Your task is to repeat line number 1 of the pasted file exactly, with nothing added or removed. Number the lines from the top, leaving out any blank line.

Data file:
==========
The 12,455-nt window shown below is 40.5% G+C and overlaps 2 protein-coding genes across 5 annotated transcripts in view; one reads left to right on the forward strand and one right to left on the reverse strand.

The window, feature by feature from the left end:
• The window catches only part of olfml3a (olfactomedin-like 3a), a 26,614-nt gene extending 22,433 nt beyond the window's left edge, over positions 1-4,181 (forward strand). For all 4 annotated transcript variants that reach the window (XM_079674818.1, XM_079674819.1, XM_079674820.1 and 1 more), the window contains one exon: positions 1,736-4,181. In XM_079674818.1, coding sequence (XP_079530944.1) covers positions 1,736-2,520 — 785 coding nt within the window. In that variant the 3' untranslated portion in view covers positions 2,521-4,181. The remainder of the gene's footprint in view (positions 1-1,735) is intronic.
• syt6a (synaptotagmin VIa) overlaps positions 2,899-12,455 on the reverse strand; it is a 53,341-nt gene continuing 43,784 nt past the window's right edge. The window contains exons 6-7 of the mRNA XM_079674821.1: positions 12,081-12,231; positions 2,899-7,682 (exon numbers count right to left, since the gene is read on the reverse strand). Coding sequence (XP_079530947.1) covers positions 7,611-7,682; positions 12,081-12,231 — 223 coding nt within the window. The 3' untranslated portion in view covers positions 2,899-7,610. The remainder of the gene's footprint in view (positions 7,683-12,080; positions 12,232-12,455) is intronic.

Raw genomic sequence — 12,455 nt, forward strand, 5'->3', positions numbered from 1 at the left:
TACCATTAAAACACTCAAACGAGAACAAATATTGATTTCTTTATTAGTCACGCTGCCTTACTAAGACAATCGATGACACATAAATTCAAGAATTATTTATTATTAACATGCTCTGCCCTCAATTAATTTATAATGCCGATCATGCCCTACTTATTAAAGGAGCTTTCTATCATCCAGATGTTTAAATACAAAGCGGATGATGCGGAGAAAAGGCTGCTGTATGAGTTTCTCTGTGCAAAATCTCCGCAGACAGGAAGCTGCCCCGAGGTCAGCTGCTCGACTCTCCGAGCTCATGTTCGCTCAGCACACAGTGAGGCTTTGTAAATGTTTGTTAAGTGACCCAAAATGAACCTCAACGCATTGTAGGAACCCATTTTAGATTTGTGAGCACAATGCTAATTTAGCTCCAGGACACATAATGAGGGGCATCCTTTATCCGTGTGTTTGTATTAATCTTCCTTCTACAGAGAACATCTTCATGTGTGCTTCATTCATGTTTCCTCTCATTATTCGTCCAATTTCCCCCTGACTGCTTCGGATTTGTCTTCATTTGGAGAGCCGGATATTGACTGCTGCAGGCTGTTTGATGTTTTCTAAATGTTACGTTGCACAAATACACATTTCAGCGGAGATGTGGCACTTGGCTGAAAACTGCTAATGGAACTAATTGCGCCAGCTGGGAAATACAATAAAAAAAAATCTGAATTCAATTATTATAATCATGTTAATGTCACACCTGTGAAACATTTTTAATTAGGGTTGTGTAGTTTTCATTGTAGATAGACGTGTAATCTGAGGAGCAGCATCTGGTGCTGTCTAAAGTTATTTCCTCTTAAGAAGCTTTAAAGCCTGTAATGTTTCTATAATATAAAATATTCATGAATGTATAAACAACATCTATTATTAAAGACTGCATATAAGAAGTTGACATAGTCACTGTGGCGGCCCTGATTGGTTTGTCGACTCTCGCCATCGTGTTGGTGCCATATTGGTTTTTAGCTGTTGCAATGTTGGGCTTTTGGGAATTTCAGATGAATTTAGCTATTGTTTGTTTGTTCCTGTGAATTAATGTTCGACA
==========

The 12,455-nt window shown below is 40.5% G+C and overlaps 2 protein-coding genes across 5 annotated transcripts in view; one reads left to right on the forward strand and one right to left on the reverse strand.